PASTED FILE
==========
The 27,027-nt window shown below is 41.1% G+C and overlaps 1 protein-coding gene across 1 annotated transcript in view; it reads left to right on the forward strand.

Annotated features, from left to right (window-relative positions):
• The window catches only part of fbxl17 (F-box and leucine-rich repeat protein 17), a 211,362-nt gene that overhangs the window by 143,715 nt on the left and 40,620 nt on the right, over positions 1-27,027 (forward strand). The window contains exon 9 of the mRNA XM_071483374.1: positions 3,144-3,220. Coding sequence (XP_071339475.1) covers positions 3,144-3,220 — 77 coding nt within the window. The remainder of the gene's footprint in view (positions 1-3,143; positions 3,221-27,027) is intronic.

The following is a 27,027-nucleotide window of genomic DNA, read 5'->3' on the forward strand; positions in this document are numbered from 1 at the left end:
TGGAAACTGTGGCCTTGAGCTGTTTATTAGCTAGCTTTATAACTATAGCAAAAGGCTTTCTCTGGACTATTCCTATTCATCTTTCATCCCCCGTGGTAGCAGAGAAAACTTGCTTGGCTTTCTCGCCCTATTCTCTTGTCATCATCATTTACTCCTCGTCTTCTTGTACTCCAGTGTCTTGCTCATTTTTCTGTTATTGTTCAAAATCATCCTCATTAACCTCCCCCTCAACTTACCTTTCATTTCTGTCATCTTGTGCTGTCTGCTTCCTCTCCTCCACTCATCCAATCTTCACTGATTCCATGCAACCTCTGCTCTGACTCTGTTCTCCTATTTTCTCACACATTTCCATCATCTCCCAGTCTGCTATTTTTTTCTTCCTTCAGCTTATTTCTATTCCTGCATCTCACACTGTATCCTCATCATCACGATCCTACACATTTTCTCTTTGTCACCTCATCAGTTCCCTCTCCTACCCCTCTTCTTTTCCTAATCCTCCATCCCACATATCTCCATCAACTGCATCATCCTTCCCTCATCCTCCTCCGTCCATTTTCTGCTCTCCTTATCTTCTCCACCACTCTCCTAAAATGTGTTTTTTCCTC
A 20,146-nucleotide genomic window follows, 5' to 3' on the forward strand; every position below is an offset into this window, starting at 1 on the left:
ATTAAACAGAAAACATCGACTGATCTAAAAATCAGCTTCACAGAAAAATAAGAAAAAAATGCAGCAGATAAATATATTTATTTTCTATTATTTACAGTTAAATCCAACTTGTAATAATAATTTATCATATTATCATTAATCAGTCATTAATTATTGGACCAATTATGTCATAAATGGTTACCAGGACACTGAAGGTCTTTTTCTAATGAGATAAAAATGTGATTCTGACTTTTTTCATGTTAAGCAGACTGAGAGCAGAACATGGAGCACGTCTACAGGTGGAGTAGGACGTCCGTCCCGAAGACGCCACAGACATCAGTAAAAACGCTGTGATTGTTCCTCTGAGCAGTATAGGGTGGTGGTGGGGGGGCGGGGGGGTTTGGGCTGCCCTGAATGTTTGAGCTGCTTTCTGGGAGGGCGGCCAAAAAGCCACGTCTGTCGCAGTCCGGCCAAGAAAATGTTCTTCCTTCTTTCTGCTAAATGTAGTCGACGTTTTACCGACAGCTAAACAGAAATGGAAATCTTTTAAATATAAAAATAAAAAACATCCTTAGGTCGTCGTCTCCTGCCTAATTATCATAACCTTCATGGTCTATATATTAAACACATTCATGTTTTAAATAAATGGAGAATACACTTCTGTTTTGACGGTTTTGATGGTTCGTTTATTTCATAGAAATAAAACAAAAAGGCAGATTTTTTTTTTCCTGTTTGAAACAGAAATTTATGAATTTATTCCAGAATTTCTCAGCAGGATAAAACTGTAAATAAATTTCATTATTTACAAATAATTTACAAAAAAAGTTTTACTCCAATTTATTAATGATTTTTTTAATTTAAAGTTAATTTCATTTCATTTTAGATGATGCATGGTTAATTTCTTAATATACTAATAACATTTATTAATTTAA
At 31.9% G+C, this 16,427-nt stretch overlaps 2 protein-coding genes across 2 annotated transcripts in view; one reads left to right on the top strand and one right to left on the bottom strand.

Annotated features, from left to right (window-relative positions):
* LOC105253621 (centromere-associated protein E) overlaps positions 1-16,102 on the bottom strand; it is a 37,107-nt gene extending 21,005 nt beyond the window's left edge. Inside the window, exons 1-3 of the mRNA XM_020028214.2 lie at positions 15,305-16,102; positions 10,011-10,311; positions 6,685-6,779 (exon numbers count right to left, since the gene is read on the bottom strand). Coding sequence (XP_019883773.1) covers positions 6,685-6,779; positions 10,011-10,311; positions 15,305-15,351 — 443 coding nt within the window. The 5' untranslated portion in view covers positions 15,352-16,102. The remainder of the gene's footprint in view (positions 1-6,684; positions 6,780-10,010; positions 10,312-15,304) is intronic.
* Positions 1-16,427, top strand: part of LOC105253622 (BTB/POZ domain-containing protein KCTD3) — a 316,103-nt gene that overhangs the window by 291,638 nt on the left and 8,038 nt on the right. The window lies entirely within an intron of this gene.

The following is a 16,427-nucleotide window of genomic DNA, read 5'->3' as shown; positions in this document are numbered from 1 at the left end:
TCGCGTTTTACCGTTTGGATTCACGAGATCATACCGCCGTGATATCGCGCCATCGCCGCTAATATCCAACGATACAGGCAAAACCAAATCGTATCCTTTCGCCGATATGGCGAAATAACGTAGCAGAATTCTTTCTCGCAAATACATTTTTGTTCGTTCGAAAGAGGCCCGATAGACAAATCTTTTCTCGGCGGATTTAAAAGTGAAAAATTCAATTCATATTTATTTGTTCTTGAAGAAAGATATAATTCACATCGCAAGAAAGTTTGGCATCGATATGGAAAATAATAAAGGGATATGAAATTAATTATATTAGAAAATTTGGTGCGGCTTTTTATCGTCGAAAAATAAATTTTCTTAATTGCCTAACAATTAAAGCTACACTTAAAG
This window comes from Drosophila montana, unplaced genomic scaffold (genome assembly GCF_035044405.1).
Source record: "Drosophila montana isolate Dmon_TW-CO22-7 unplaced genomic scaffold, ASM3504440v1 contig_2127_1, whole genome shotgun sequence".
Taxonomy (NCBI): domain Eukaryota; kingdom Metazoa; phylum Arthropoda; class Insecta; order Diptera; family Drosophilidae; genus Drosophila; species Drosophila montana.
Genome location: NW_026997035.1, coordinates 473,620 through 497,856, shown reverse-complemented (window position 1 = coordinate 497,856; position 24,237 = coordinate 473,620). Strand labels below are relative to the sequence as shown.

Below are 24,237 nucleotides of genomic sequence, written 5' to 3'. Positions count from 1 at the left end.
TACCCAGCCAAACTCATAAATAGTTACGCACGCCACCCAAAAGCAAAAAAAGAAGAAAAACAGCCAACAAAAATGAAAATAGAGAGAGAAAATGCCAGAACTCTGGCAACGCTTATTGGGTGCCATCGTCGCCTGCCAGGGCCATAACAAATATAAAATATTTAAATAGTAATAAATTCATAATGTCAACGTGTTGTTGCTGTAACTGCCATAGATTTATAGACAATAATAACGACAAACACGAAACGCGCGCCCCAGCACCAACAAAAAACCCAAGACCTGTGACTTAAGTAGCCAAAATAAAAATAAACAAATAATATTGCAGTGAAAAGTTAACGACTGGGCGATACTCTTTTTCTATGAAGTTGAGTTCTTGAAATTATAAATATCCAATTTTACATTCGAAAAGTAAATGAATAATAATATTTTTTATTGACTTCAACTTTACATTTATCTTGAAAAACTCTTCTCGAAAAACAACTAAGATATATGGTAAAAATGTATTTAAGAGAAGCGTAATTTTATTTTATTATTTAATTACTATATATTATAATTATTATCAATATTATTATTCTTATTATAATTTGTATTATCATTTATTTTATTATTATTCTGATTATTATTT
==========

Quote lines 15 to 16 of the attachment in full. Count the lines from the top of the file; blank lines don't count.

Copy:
Source record: "Drosophila montana isolate Dmon_TW-CO22-7 unplaced genomic scaffold, ASM3504440v1 contig_2127_1, whole genome shotgun sequence".
Taxonomy (NCBI): domain Eukaryota; kingdom Metazoa; phylum Arthropoda; class Insecta; order Diptera; family Drosophilidae; genus Drosophila; species Drosophila montana.